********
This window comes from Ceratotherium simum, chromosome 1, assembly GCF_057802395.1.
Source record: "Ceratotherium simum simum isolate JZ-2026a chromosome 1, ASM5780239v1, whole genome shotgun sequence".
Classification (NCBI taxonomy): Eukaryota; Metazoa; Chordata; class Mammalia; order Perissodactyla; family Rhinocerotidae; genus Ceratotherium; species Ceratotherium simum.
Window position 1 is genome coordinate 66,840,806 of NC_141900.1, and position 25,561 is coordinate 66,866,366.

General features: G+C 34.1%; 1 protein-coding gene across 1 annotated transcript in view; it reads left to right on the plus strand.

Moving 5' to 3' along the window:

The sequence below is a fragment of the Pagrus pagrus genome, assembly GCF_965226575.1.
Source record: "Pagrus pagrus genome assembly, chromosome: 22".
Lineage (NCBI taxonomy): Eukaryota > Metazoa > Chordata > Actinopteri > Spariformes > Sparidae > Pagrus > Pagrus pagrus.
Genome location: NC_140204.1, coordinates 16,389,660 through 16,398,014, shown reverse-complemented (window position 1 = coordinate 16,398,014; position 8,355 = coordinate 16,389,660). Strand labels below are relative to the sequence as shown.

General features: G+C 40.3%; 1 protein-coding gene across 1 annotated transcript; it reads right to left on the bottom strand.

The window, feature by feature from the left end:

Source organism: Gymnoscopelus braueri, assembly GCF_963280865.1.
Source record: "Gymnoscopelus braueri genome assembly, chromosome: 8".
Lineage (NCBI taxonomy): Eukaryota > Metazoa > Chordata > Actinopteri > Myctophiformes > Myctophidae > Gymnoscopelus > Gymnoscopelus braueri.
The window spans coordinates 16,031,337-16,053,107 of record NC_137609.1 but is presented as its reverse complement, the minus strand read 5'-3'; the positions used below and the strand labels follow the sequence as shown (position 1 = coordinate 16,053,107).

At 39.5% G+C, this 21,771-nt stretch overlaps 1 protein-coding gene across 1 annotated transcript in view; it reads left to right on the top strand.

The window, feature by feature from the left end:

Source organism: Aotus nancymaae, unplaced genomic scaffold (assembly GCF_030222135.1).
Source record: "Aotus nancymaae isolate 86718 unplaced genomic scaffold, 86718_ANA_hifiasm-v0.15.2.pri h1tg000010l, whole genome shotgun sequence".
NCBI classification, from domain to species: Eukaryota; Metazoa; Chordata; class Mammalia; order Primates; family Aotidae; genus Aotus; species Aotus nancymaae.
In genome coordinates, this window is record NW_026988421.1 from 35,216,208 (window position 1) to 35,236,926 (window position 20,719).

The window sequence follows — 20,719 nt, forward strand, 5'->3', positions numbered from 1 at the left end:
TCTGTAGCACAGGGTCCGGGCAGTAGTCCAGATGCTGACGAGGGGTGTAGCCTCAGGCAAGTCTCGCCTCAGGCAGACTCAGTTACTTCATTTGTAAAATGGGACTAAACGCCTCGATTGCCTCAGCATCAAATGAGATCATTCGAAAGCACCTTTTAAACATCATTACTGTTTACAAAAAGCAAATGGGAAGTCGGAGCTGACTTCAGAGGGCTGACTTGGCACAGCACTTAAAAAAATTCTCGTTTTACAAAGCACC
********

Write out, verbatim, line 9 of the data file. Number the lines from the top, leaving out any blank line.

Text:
Lineage (NCBI taxonomy): Eukaryota > Metazoa > Chordata > Actinopteri > Spariformes > Sparidae > Pagrus > Pagrus pagrus.